NSC needed someone to create the visuals needed to advertise the move, and inform clients about where various services would be offered. This involved designing flyers, postcards, and blog posts. I hadn’t expected to have an opportunity to do anything remotely creative such as design during my time with NSC, but I figured it would be something different to try out. As it turns out, I really enjoyed the chance to explore this area of work, and had a lot of fun using some creative juices to create the visuals for this move. Even though it’s extremely small scale, it was cool to experiment with different programs to create designs that will help out the organization. This project also allowed me to work and connect with staff members I wouldn’t normally come into contact with. I think it goes to show that you have to be willing to roll with the punches and work with what’s there, you’ll never know what you’ll get out of it!

From Slightly Flailing to Swimming: My First Week at NSC

When I had my meeting with my supervisor this week to discuss my goals for this summer, I asked him if he could give me any advice for being a successful intern. Being a former intern himself at NSC, he thought about it for a moment, and then said “Just jump right in, and don’t be afraid of flailing. We’d rather have flailing here than not swimming at all.” I really think that idea epitomized my first week at NSC. That’s not to say that I flailed all the time, but I was certainly pushed out of my comfort zone.

At NSC, to say there are a lot of moving parts is an understatement. With so many projects and programs going on simultaneously, it is inevitable that both staff members and interns like learn quickly to move between departments at a moment’s notice. In one week alone, I have done everything from assisting in an ESL class and doing grant research (yay!), to creating flyers and arranging catering for an upcoming event this weekend. To be honest, the constant motion and flexibility required was a little daunting at first. For instance, being placed in an ESL class on my first day was nerve wracking, since it wasn’t my area of expertise and I wasn’t prepared to do that kind of work this summer. But, as my supervisor so adequately phrased it, though I may have flailed at times, the other staff members certainly appreciated having someone try earnestly to help out. To be honest, I really enjoyed working with the ESL students! They were hardworking, and it was rewarding to see a student understand a concept or a word. They’re small steps, but important ones.

I think the most exciting part of the week for me was when I discovered what projects I will be working on this summer. Unlike most, if not all of the other interns, my project is unique in that it spans several different departments such as development and fundraising, as well as public relations and community outreach. In addition, I am the only intern working on this specific project (no pressure, right?). The program that I will be primarily focusing on this summer will involve the NSC refugee gardens throughout the city. Currently, NSC owns two or three garden plots in South Philadelphia. Theses plots of land have been divvied up between interested refugees who have then been able to grow various types of produce for themselves and others. However, this summer we are also opening up a new area for farming located in another part of the city! This area will be larger than the other gardens, about three acres, and we’re preparing that land for a July 1st opening. This is where I will work. My jobs this summer will involve acting as a liaison and representing NSC at various functions involving the gardens. In addition, I will be spearheading the social media presence and working to increase awareness of the gardens both within NSC and the local community. Finally, on the side I will work to research potential grants that NSC could apply for in order to help develop this program further. Amidst all of these activities, I will also work at the gardens themselves and help to develop the new farming program for refugees.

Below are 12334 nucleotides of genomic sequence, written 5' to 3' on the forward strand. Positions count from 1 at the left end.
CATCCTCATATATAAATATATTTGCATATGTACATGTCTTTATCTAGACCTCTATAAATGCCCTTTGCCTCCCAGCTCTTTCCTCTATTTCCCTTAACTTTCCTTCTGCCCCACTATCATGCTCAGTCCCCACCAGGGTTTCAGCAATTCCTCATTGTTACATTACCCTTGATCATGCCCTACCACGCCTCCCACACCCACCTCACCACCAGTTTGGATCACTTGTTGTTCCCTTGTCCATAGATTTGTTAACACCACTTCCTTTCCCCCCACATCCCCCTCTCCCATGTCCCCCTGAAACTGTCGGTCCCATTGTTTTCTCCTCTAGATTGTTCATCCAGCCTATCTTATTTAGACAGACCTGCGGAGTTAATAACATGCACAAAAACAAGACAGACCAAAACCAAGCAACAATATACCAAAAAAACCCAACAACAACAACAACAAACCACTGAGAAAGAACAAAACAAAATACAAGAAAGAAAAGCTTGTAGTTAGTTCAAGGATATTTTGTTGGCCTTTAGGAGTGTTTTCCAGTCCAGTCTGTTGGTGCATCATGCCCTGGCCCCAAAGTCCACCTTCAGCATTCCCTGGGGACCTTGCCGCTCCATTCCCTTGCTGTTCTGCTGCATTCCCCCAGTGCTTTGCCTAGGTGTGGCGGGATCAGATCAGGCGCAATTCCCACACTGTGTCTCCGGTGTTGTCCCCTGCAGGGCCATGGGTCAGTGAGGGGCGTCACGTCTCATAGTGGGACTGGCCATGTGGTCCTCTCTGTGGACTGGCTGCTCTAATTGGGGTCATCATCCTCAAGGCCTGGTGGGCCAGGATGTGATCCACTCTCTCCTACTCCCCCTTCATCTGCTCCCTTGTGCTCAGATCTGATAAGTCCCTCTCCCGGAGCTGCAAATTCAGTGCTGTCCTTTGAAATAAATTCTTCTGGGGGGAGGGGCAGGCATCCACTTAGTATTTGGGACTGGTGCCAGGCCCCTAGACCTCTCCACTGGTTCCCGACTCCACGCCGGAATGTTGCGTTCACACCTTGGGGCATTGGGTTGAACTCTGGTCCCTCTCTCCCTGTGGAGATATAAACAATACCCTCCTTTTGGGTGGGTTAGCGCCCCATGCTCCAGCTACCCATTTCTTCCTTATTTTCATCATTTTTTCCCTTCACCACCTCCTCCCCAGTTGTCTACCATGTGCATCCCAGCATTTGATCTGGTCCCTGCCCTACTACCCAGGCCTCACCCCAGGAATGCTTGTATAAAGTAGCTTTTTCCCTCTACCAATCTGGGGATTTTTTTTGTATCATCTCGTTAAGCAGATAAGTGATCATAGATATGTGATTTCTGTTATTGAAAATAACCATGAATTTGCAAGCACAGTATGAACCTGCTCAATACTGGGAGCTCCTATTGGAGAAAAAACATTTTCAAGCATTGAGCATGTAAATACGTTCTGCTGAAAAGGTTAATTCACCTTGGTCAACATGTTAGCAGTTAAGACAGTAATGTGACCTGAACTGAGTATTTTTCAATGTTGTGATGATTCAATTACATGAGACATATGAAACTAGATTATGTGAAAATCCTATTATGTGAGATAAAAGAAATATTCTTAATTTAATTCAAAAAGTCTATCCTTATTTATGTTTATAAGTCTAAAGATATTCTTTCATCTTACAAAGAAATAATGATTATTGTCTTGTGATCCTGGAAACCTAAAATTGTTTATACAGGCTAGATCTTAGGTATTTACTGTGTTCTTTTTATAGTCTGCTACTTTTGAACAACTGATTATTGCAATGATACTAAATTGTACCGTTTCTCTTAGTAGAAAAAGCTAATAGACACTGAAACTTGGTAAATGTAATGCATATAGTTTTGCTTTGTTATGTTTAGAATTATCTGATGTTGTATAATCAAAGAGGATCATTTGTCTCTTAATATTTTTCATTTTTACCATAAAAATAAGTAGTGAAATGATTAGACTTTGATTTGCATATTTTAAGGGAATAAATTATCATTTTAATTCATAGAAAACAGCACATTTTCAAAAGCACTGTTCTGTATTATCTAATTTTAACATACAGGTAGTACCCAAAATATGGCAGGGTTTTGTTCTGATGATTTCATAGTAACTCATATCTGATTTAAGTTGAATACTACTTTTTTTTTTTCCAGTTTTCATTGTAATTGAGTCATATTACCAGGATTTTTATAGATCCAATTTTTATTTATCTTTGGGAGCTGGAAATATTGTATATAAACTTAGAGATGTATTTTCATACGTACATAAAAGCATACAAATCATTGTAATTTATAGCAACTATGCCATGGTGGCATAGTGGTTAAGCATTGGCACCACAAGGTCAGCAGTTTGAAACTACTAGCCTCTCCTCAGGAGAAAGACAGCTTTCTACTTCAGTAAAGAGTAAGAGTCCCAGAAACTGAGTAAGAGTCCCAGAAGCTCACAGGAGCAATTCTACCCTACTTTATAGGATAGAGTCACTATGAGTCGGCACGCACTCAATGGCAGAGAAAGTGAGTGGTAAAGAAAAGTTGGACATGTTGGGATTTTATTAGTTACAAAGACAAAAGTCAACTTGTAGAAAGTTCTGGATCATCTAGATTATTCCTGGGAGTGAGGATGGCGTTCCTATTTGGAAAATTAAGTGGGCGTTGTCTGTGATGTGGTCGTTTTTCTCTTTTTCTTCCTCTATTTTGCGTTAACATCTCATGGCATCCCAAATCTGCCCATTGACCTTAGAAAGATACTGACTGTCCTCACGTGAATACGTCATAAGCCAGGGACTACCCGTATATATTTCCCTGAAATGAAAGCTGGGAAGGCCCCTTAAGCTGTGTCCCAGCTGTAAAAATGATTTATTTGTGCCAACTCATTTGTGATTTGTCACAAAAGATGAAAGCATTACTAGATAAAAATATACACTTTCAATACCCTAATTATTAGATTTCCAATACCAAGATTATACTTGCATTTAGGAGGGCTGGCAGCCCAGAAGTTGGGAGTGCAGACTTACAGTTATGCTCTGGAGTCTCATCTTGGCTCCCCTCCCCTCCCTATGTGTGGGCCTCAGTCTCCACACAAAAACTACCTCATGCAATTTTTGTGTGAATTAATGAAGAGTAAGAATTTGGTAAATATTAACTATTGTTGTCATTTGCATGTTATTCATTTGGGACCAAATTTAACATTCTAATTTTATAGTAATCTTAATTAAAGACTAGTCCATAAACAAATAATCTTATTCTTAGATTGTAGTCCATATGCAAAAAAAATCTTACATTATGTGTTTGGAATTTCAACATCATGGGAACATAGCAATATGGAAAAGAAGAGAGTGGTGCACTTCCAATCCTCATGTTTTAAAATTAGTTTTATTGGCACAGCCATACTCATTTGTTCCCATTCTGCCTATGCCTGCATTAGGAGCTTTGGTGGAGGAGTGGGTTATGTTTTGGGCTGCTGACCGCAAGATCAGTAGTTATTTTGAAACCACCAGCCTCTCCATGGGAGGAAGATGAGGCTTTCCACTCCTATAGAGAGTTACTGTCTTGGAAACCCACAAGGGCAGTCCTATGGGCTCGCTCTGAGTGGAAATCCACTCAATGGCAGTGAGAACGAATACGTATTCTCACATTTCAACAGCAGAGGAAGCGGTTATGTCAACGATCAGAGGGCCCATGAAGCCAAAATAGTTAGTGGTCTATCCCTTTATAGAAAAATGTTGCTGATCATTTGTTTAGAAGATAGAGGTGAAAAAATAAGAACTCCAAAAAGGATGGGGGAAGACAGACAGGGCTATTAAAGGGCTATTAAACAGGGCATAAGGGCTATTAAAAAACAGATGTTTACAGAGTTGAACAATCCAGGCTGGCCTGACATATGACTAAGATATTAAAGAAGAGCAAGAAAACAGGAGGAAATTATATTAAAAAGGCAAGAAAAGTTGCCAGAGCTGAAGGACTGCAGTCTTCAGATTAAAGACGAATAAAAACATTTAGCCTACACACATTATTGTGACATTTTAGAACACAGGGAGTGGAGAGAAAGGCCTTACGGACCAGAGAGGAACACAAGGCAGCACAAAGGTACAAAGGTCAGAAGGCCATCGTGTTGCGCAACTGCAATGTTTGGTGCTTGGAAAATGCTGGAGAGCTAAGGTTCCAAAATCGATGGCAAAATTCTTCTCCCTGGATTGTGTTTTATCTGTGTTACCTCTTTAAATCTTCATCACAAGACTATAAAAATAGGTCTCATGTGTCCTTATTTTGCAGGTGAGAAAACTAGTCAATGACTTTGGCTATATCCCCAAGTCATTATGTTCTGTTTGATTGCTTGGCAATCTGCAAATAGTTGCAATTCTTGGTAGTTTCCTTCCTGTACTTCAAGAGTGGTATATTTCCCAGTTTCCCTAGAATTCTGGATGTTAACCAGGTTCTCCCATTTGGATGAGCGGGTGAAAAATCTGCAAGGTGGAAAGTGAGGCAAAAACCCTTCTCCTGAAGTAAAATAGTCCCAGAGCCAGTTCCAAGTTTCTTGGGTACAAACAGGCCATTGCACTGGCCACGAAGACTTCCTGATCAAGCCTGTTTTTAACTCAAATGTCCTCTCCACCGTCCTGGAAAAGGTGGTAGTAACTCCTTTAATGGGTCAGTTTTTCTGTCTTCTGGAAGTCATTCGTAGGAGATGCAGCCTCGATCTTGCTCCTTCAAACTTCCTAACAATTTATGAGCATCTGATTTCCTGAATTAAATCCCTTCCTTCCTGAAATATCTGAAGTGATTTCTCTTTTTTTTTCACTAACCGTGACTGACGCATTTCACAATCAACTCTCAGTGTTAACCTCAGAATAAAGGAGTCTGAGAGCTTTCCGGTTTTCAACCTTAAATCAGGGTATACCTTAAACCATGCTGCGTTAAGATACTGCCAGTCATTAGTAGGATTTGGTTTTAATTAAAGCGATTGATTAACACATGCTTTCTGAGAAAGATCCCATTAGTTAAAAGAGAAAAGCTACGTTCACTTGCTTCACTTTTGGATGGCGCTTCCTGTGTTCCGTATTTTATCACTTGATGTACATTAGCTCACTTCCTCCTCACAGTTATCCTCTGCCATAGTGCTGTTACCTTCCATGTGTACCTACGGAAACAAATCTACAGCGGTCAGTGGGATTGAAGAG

To say I’m excited would be an understatement. I am eternally grateful that I can be here this summer! I would not have made it this far without help from Dickinson, and more specifically, the Dickinson Grant Program. Without funding from them, I would not be able to live here for the summer and pursue this internship. I’m excited to see how these next few weeks go, and I will post as often as I can. Thanks for reading!





Philadelphia, Day 1

Hello, everyone and welcome to my blog! My name is Claire, and I will be posting about my experiences this summer interning with the Nationalities Service Center (NSC), located in Philadelphia, PA. I’ve finally moved into my apartment for the summer, and will start work Monday. I figured this was a perfect time to blog and introduce myself and what I’ll be doing this summer.

At Dickinson, I am a rising senior, majoring in history. Outside of the classroom, I am a member of the Varsity Cross Country, Indoor, and Outdoor Track teams. In addition to running, I work in the college’s writing center as both a tutor and a Writing Associate. Finally, I work in college’s admissions office, interviewing prospective students applying to Dickinson. It goes without saying that I’m rarely bored on campus!

I became extremely interested in nonprofit work last summer, when I interned with the Cornell Extension Office back home in Buffalo, NY. During my time with this organization, I learned the general logistics of nonprofit management, and worked with refugees to help develop an urban farm program, along with other projects. This experience was life changing, and I’m excited to continue working in the nonprofit field with NSC.

NSC provides social, educational, and legal services to immigrants and refugees. I will be working within both the Refugee Legal Services and Grants Management departments, and will subsequently have a wide range of responsibilities. In my work with the Refugee Legal Services team, I will be working directly with refugees who are in the midst of applying for their green cards, while with the Grants Management department, I’ll work on numerous projects including prospect research and writing grant proposals. Needless to say, I’m anticipating that no two days will be the same during my time here.

I cannot describe how excited I am to have this internship opportunity, I know that it’s going to be a very busy and rewarding summer. I will be posting about once a week about my work with NSC, please feel free to comment and ask questions or offer suggestions. Thanks for reading!